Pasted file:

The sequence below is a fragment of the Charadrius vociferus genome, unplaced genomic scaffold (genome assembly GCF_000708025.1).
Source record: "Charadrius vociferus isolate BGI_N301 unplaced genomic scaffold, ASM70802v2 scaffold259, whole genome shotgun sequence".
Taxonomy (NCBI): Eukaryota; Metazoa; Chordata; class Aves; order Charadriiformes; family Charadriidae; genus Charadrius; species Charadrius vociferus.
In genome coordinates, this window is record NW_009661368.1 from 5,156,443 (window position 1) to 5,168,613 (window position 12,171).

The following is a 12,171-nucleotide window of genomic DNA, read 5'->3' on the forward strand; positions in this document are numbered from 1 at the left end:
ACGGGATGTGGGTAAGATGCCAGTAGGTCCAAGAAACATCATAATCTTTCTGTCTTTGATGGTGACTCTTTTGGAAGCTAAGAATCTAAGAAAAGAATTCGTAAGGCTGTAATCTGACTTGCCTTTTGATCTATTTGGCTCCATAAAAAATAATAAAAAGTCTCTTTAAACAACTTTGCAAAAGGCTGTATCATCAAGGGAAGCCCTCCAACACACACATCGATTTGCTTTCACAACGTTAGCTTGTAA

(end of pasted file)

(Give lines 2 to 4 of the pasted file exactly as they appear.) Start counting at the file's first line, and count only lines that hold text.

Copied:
Source record: "Charadrius vociferus isolate BGI_N301 unplaced genomic scaffold, ASM70802v2 scaffold259, whole genome shotgun sequence".
Taxonomy (NCBI): Eukaryota; Metazoa; Chordata; class Aves; order Charadriiformes; family Charadriidae; genus Charadrius; species Charadrius vociferus.
In genome coordinates, this window is record NW_009661368.1 from 5,156,443 (window position 1) to 5,168,613 (window position 12,171).